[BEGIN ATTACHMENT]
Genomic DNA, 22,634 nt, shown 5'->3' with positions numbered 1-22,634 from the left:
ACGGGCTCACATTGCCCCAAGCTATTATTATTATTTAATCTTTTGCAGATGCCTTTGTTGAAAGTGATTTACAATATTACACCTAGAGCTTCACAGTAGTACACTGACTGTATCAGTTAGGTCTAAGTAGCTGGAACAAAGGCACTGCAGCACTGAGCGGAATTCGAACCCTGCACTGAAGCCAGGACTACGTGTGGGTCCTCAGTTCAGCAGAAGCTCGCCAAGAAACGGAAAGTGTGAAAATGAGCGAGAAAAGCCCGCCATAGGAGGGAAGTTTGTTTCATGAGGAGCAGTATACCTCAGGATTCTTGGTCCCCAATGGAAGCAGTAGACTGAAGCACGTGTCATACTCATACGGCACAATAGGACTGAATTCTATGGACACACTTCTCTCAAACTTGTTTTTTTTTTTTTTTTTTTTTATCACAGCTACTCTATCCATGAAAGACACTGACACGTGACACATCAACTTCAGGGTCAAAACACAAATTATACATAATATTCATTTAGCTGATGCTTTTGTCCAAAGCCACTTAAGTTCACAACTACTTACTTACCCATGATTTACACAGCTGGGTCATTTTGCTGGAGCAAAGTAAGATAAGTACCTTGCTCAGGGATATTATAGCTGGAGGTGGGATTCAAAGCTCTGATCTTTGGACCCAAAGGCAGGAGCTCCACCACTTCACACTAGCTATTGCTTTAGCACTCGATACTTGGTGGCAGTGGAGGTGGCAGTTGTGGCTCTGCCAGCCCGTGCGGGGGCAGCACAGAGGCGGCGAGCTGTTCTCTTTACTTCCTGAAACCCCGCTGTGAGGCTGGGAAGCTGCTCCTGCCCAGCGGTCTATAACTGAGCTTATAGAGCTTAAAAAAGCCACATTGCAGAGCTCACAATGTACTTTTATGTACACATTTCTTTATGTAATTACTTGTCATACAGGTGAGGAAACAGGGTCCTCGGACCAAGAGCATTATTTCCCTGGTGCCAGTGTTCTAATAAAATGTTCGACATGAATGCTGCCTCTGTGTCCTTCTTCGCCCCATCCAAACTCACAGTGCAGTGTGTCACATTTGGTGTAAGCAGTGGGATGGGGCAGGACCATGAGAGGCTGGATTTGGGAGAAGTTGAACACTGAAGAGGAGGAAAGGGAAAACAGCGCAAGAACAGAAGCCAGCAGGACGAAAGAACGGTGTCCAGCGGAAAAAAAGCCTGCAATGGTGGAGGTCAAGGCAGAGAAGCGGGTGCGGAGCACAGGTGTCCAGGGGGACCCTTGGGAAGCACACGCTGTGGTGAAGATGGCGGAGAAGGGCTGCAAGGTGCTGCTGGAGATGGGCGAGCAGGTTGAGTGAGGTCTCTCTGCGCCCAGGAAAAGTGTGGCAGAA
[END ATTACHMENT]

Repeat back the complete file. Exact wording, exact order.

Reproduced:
Genomic DNA, 22,634 nt, shown 5'->3' with positions numbered 1-22,634 from the left:
ACGGGCTCACATTGCCCCAAGCTATTATTATTATTTAATCTTTTGCAGATGCCTTTGTTGAAAGTGATTTACAATATTACACCTAGAGCTTCACAGTAGTACACTGACTGTATCAGTTAGGTCTAAGTAGCTGGAACAAAGGCACTGCAGCACTGAGCGGAATTCGAACCCTGCACTGAAGCCAGGACTACGTGTGGGTCCTCAGTTCAGCAGAAGCTCGCCAAGAAACGGAAAGTGTGAAAATGAGCGAGAAAAGCCCGCCATAGGAGGGAAGTTTGTTTCATGAGGAGCAGTATACCTCAGGATTCTTGGTCCCCAATGGAAGCAGTAGACTGAAGCACGTGTCATACTCATACGGCACAATAGGACTGAATTCTATGGACACACTTCTCTCAAACTTGTTTTTTTTTTTTTTTTTTTTTATCACAGCTACTCTATCCATGAAAGACACTGACACGTGACACATCAACTTCAGGGTCAAAACACAAATTATACATAATATTCATTTAGCTGATGCTTTTGTCCAAAGCCACTTAAGTTCACAACTACTTACTTACCCATGATTTACACAGCTGGGTCATTTTGCTGGAGCAAAGTAAGATAAGTACCTTGCTCAGGGATATTATAGCTGGAGGTGGGATTCAAAGCTCTGATCTTTGGACCCAAAGGCAGGAGCTCCACCACTTCACACTAGCTATTGCTTTAGCACTCGATACTTGGTGGCAGTGGAGGTGGCAGTTGTGGCTCTGCCAGCCCGTGCGGGGGCAGCACAGAGGCGGCGAGCTGTTCTCTTTACTTCCTGAAACCCCGCTGTGAGGCTGGGAAGCTGCTCCTGCCCAGCGGTCTATAACTGAGCTTATAGAGCTTAAAAAAGCCACATTGCAGAGCTCACAATGTACTTTTATGTACACATTTCTTTATGTAATTACTTGTCATACAGGTGAGGAAACAGGGTCCTCGGACCAAGAGCATTATTTCCCTGGTGCCAGTGTTCTAATAAAATGTTCGACATGAATGCTGCCTCTGTGTCCTTCTTCGCCCCATCCAAACTCACAGTGCAGTGTGTCACATTTGGTGTAAGCAGTGGGATGGGGCAGGACCATGAGAGGCTGGATTTGGGAGAAGTTGAACACTGAAGAGGAGGAAAGGGAAAACAGCGCAAGAACAGAAGCCAGCAGGACGAAAGAACGGTGTCCAGCGGAAAAAAAGCCTGCAATGGTGGAGGTCAAGGCAGAGAAGCGGGTGCGGAGCACAGGTGTCCAGGGGGACCCTTGGGAAGCACACGCTGTGGTGAAGATGGCGGAGAAGGGCTGCAAGGTGCTGCTGGAGATGGGCGAGCAGGTTGAGTGAGGTCTCTCTGCGCCCAGGAAAAGTGTGGCAGAA